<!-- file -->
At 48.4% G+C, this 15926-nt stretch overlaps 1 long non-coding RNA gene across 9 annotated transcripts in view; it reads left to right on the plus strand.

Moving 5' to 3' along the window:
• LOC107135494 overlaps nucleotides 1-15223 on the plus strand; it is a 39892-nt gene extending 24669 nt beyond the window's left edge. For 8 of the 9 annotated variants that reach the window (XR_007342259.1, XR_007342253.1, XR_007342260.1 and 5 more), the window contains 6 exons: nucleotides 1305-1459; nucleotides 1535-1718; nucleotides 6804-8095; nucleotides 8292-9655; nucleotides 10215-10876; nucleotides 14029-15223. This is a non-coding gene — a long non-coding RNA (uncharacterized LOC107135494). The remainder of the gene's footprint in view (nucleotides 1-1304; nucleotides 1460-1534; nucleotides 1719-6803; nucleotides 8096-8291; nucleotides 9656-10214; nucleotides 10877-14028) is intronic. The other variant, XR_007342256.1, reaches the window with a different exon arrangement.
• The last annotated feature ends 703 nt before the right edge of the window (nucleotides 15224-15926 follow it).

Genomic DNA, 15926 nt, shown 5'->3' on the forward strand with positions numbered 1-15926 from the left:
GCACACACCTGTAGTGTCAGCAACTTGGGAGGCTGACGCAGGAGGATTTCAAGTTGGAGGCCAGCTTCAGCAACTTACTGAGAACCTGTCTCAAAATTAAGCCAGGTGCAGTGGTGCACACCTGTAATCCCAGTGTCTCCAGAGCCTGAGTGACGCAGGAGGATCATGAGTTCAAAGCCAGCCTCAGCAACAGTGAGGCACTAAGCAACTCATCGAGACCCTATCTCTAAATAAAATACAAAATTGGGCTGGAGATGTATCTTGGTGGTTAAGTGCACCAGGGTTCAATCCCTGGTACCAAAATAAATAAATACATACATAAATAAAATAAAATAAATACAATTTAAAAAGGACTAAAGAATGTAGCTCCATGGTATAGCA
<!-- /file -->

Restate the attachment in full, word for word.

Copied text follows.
At 48.4% G+C, this 15926-nt stretch overlaps 1 long non-coding RNA gene across 9 annotated transcripts in view; it reads left to right on the plus strand.

Moving 5' to 3' along the window:
• LOC107135494 overlaps nucleotides 1-15223 on the plus strand; it is a 39892-nt gene extending 24669 nt beyond the window's left edge. For 8 of the 9 annotated variants that reach the window (XR_007342259.1, XR_007342253.1, XR_007342260.1 and 5 more), the window contains 6 exons: nucleotides 1305-1459; nucleotides 1535-1718; nucleotides 6804-8095; nucleotides 8292-9655; nucleotides 10215-10876; nucleotides 14029-15223. This is a non-coding gene — a long non-coding RNA (uncharacterized LOC107135494). The remainder of the gene's footprint in view (nucleotides 1-1304; nucleotides 1460-1534; nucleotides 1719-6803; nucleotides 8096-8291; nucleotides 9656-10214; nucleotides 10877-14028) is intronic. The other variant, XR_007342256.1, reaches the window with a different exon arrangement.
• The last annotated feature ends 703 nt before the right edge of the window (nucleotides 15224-15926 follow it).

Genomic DNA, 15926 nt, shown 5'->3' on the forward strand with positions numbered 1-15926 from the left:
GCACACACCTGTAGTGTCAGCAACTTGGGAGGCTGACGCAGGAGGATTTCAAGTTGGAGGCCAGCTTCAGCAACTTACTGAGAACCTGTCTCAAAATTAAGCCAGGTGCAGTGGTGCACACCTGTAATCCCAGTGTCTCCAGAGCCTGAGTGACGCAGGAGGATCATGAGTTCAAAGCCAGCCTCAGCAACAGTGAGGCACTAAGCAACTCATCGAGACCCTATCTCTAAATAAAATACAAAATTGGGCTGGAGATGTATCTTGGTGGTTAAGTGCACCAGGGTTCAATCCCTGGTACCAAAATAAATAAATACATACATAAATAAAATAAAATAAATACAATTTAAAAAGGACTAAAGAATGTAGCTCCATGGTATAGCA